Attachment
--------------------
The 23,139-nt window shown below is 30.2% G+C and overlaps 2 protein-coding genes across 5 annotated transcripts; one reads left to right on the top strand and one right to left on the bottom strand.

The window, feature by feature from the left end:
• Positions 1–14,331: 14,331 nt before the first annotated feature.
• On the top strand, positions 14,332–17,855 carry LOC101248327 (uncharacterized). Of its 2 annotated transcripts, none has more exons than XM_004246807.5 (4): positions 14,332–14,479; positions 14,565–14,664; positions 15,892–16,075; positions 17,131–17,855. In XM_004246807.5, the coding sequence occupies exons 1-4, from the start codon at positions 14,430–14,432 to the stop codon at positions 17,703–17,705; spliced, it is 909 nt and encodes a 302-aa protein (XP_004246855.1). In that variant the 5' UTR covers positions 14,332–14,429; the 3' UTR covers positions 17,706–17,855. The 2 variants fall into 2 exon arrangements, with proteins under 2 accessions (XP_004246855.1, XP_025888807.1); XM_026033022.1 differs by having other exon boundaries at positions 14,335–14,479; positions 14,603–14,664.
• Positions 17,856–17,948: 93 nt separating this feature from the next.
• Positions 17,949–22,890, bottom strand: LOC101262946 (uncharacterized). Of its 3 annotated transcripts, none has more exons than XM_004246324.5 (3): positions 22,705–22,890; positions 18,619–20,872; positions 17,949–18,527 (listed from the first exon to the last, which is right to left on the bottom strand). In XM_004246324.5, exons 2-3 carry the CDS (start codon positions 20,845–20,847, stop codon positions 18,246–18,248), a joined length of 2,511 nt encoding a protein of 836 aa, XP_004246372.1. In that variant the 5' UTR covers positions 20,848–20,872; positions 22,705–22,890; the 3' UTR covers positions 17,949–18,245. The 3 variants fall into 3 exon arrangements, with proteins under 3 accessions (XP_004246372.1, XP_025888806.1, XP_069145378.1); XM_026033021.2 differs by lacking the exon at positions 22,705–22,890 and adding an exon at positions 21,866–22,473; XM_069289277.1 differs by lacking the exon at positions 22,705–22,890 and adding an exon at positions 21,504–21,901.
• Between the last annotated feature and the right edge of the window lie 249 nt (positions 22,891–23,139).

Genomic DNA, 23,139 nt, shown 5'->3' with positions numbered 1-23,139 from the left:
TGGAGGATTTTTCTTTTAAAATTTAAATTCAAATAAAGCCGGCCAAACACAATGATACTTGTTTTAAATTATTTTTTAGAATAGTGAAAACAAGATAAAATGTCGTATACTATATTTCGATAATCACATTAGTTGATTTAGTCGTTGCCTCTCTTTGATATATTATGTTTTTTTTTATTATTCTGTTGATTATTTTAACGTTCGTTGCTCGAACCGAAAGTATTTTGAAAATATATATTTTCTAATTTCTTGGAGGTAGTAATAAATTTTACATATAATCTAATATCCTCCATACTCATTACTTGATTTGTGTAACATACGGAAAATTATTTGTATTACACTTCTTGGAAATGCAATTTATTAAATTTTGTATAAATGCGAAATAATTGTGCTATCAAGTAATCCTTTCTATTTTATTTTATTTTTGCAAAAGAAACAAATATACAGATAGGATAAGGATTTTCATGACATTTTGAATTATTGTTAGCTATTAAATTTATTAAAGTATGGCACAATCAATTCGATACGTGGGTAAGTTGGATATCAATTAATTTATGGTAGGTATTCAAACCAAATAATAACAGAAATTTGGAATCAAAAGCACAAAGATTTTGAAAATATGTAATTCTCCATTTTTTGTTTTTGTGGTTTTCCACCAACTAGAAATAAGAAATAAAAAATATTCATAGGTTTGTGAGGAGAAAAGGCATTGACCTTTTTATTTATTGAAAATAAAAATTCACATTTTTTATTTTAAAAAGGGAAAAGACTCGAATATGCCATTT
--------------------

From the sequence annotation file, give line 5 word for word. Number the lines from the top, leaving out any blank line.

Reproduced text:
• Positions 17,856–17,948: 93 nt separating this feature from the next.